When I met him. I asked him about the vote by mail system Oregon has. He was supportive but he stated it had it's kinks which needed to be worked out...
Anyway back to my mom's sister. You remind me of her. she moved out to Oregon back in the 70s, married a man which worked for weyerhauser, had two kids and lived happily ever after in tune with nature on the edge of a mountain in a log house with a dirt driveway. Yes I will get you my E-mail as soon as I get my new computer with my old hard drive and I e-mail Deb. She will give it to you.

Thanx again,
your friend John G.

Richard Yarnell said...

JG,

I'd be curious to know what shortcomings your uncle believes exist in the vote by mail system.

Thanks.

christin m p in massachusetts said...

Speaking of voting systems, I just read this article at the Maui News, about how they have their new ballot-counting machines ready in time for the September 23rd primary election and the November 7th general election, but that they won't have enough precinct workers to staff all the sites.

I think the reason they can't get enough people might have something to do with the fact that the poll workers have to start at 5:30 in the morning. Yikes!

Here is the article:

Machines ready, but workers needed

Judy B. said...

I just closed the book on the last page of Anderson Cooper's book, "Dispatches from the Edge"..
I recccommend it...

deb said...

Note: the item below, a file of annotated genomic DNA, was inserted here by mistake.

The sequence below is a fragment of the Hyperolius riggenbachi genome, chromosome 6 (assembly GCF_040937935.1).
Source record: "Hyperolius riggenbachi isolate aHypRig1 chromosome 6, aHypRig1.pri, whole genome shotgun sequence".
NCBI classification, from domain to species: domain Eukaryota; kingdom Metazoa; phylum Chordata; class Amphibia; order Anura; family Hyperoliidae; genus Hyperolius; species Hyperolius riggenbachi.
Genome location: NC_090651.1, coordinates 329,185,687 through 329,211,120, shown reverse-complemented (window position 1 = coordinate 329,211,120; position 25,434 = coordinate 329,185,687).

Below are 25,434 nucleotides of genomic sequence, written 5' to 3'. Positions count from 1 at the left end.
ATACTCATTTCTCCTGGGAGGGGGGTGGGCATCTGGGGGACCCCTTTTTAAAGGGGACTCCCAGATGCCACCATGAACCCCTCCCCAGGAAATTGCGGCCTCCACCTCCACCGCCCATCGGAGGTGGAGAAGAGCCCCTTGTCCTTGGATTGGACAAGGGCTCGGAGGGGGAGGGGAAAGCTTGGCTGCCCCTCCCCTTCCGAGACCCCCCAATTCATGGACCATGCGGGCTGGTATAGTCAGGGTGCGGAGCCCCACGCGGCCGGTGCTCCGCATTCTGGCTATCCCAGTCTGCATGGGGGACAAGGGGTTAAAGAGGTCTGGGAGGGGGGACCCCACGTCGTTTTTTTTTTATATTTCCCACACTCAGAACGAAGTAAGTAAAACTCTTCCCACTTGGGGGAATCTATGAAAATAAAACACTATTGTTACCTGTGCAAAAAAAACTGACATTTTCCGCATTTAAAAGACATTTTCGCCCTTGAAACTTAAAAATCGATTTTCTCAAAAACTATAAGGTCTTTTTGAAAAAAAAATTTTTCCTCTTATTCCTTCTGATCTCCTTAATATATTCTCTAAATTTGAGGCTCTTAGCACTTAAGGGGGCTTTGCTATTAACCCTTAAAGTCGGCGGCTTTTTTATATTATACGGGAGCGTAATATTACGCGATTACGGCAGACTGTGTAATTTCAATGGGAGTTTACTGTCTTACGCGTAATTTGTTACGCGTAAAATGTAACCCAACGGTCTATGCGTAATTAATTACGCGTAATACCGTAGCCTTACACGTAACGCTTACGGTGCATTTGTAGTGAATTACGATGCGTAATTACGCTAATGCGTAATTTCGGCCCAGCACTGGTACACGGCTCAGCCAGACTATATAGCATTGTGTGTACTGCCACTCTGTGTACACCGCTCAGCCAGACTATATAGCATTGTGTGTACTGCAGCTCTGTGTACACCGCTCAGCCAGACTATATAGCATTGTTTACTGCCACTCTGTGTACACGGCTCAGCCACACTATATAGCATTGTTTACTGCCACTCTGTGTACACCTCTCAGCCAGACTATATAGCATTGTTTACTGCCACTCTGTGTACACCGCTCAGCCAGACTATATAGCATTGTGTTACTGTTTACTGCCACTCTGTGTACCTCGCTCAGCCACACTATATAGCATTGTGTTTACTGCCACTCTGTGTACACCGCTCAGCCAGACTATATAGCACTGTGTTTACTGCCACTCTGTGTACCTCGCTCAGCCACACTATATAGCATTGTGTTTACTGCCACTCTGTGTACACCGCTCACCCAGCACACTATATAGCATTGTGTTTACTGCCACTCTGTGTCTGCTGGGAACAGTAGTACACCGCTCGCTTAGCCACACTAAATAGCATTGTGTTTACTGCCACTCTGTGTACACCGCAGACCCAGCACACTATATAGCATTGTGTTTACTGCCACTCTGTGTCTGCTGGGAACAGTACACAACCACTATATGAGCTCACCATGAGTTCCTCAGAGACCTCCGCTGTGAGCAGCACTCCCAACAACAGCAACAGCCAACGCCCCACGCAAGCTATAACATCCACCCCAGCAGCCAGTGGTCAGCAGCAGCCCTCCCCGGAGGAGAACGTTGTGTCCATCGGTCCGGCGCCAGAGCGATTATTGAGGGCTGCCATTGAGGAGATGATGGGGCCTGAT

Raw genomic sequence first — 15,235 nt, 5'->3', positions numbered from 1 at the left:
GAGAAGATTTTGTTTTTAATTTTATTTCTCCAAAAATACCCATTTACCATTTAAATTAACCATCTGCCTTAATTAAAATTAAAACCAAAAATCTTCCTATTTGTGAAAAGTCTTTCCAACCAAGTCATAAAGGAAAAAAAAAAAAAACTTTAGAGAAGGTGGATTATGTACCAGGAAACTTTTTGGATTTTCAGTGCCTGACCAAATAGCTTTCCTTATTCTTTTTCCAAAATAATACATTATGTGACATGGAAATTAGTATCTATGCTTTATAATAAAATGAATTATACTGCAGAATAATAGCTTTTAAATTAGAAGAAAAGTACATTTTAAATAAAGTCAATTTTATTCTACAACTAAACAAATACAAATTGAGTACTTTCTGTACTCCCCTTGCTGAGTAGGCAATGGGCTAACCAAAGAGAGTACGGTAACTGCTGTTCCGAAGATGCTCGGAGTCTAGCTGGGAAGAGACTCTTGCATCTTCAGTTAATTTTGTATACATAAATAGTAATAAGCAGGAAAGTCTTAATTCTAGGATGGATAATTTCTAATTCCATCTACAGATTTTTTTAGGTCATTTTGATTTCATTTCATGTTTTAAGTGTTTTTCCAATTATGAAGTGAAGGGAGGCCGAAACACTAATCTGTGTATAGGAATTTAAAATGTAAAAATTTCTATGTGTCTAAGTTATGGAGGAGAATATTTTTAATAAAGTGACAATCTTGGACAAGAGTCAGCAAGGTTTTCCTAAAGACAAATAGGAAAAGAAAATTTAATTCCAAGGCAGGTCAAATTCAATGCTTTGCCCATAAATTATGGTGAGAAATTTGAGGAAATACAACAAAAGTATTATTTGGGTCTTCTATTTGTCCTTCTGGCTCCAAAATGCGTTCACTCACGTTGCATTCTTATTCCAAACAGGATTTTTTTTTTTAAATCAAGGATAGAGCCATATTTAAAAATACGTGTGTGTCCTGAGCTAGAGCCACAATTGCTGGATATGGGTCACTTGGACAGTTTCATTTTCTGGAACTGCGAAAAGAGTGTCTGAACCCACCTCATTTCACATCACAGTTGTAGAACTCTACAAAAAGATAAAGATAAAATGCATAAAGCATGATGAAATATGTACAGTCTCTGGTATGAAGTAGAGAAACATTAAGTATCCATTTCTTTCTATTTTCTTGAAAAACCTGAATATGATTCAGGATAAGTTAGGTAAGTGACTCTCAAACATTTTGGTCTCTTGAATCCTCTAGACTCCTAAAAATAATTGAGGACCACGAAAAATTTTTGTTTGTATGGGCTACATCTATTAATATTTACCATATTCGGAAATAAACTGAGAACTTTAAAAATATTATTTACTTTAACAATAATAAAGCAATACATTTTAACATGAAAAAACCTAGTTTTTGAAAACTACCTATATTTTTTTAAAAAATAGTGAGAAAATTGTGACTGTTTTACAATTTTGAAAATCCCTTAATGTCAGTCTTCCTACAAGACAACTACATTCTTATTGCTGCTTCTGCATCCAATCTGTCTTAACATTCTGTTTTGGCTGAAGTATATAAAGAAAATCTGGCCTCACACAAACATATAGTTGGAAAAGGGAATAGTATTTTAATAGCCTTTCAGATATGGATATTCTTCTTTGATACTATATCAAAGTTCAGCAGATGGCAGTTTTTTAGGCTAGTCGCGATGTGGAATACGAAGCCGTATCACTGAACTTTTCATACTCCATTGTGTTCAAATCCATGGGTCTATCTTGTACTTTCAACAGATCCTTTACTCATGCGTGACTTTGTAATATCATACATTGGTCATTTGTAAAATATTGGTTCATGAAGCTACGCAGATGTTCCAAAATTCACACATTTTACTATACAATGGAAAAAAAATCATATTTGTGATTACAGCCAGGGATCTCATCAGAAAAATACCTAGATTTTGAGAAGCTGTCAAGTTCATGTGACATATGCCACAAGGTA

Just jotted the title of that book down on my list, Judy. It is one I would like to read, thanks. From The Publisher

Anonymous said...

Richard,
I would to. It was the first and so far last time I met him so we did not elaborate. If I remember correctly I was having a conversation with you at the time about the wisdom of introducing letter carriers and postal janitors to the system at the time, so it made sense to ask him. Overall I got the sense he was suppotive so I ended my conversation with you about it over at SSB. When You first posted that vote by mail system, a check which was 25 years old had finally arrived for my father at my grandmothers, via U.S. MAIL.
It sparked a conversation between family and friends and some retired postal workers had told stories of postal janitors intercepting mail belonging to family members they were mad at. It left me with the impression the U.S. POSTAL service is not very secure.
Since that time, your views have motivated me to visit the local election office and inquire about vote by mail and voter immigration.
The election supervisors responded they were looking at that, based on Oregon, yet at this time were concerned about campaighn workers paying the homeless and needy to vote their way and mailing the ballots for them...which has happened feet from polling places.
I do not believe Oregon is a member of the "good ole boy's club"
Yet Georgia has a history of corrupt politicians as is evident in the recent rise of so many being charged with various crimes and removed from office. I asked would the percentage of corruption top the legitimate votes enough to tip the election, Their reply was at this time they did not know yet were studying it... so we will see.
Maybe you will be the one which eventually made Georgia vote by mail...I would not seriously put it past you.
At this point I am less skeptical and more supportive than I was at SSB.

your frien John G.